Looking for the most economical way to haul large loads up long ramps in its massive Berkeley open pit copper mine at Butte, Mont., Anaconda Co. engineers decided that an electrically driven hauler might be more efficient than the existing mechanical trucks they operated. So, in 1958, they turned to R.G. LeTourneau, which had already built many types of off-road vehicles utilizing an electric-wheel design originally announced eight years earlier by its inventor, R.G. LeTourneau. Accepting the challenge, the manufacturer came up with a prototype off-road haul truck of 60-ton capacity and, after testing, shipped it to the Berkeley pit in 1960.
The LeTourneau electric-drive system mounted the main DC drive motors and gear reductions inside the wheel hubs, which received power from an on-board DC generator. Its efficiency was derived from doing away with gearboxes, transmissions, drive trains and final drives, replacing them with smooth, DC-electric power applied to all four wheels. The speed and direction of the high-torque motors was governed by a simple controller in the driver's cab.
R.G. took electric drive a step further. "Now that we have electric wheels," he said, "why not power them from some external source, so that the truck's own diesel engine can run at idling speed on the uphill grades, cutting down on fuel consumption."
The trolley-assist hauler was born, designed for big, open pits with long, uphill ramps. Here's how it operated: After receiving its load from the shovel, the hauler drove under its own power to the base of the ramp, where it contacted a semi-portable overhead electric wire system by means of a spring-loaded trolley. This boosted power to the electric wheels, allowing the hauler's engine to idle up the ramp. Near the dump area, the truck separated from the trolley system and its own engine took over for the dumping phase.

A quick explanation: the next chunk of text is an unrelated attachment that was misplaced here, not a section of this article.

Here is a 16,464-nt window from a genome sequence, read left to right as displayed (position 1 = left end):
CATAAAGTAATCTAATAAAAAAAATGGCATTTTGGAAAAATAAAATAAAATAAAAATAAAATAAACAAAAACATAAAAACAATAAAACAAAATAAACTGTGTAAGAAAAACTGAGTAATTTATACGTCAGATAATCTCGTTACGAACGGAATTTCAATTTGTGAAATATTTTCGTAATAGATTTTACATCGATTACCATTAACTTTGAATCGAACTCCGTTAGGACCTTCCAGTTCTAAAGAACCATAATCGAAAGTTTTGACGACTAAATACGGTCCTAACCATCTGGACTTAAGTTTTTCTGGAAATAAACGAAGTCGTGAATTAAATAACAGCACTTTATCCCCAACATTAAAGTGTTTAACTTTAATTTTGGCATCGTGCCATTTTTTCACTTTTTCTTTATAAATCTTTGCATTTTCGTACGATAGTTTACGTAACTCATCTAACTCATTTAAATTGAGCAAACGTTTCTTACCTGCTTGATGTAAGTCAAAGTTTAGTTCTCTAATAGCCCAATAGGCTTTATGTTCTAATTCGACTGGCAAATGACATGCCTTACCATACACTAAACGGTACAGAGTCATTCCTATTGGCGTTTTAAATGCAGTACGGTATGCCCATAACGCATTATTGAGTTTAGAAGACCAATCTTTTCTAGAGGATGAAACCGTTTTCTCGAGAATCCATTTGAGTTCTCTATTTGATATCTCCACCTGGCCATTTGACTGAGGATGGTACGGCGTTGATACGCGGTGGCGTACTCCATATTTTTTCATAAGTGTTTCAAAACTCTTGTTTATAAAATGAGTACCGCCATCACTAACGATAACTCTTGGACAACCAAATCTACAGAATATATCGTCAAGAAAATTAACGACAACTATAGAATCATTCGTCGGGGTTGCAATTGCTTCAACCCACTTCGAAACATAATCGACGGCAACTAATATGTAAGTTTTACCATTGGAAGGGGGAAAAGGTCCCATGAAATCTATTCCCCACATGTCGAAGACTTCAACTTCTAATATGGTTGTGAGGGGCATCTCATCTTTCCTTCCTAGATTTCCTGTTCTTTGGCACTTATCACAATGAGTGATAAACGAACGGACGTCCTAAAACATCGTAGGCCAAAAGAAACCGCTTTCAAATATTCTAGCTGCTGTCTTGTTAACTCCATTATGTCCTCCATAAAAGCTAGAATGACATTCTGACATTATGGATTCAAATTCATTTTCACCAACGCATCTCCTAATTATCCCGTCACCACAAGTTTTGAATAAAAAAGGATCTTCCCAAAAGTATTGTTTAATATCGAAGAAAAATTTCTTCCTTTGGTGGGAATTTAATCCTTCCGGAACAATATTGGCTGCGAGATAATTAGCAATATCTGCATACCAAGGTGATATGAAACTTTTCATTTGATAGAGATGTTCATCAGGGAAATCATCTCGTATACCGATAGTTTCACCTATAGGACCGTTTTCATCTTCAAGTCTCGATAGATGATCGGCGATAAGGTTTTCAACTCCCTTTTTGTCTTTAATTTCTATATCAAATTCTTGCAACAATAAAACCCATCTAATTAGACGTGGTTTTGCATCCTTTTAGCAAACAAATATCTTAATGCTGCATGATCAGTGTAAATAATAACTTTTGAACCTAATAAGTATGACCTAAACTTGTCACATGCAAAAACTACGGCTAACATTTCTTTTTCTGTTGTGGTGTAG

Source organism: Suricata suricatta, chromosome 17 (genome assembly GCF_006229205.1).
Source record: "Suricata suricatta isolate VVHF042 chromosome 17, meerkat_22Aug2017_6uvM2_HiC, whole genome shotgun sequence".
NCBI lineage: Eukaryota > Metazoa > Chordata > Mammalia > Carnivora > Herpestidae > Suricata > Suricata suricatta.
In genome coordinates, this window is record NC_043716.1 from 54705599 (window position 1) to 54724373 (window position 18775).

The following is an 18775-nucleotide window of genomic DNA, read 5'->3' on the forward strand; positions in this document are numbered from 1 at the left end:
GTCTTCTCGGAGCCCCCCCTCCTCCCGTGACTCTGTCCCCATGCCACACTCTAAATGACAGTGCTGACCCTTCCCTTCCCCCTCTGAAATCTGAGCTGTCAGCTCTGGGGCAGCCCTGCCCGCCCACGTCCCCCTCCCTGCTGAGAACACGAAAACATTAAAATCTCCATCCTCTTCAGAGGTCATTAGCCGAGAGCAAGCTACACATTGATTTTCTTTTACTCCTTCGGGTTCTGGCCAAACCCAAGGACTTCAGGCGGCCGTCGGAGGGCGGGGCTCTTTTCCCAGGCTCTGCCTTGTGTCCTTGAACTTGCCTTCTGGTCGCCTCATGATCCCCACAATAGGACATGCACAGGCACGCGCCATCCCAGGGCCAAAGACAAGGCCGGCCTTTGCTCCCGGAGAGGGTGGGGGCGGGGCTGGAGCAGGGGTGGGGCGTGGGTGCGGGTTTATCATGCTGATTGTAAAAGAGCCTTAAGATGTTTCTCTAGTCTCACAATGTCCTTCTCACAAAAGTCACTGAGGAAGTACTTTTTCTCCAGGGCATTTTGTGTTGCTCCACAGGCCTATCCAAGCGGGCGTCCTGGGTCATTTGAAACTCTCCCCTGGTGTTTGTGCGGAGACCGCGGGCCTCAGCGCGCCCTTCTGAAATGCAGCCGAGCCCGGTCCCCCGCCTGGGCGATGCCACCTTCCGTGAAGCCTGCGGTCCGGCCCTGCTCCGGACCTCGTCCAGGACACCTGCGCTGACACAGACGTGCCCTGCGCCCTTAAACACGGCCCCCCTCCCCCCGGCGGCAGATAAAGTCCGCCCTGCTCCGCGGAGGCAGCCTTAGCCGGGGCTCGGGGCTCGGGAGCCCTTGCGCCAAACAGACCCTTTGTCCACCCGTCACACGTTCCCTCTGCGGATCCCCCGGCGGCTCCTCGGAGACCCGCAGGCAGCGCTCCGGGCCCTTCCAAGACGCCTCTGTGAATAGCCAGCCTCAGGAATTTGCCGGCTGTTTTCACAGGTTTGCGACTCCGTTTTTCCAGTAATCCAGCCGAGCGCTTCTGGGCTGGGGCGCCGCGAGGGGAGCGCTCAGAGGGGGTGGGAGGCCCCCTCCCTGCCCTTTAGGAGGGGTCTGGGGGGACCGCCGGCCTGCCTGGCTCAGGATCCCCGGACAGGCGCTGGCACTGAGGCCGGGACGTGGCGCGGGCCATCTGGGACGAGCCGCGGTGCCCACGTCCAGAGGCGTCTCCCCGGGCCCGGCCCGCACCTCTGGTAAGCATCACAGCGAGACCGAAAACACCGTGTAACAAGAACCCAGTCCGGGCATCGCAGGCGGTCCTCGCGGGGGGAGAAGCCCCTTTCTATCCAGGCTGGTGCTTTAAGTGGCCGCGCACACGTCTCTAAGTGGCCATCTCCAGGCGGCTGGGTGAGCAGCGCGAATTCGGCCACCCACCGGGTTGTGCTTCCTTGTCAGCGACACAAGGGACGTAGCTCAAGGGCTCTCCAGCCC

The prototype vehicle, known as the Pacemaker TR-60 Trolley-Dump, was a four-wheel articulated dump truck with pivot steering, initially rated at 60 tons and powered by a Cummins 335-hp diesel. Trials proved the truck was under-powered when disengaged from its overhead line, so a new front end was designed with a second engine of the same type, resulting in a combined rating of 670 horsepower.
The truck's rating increased to 75 tons, making it one of the largest haulers operating at that time. The TR-60 stayed at the Berkeley pit for a productive working life and is now preserved at the Butte Mining Museum in Butte.
Trolley-assist haulage was never popular because of pit layout limitations and inflexibility, but it was used successfully at a few mines around the world. Yet, the concept of electric wheels did become popular in large vehicles, continuing to be the drive of choice for the largest haul trucks in the 1960s and 1970s. In the past two decades, mechanical-drive technology has caught up with electric-drive technology, and the two compete head-to-head to drive the largest trucks in the industry, now reaching the 400-ton class.
You can read more about the evolution of construction equipment in Keith Haddock's illustrated book "The Earthmover Encyclopedia," available in most bookstores. Also, consider a membership in the Historical Construction Equipment Association, www.hcea.net.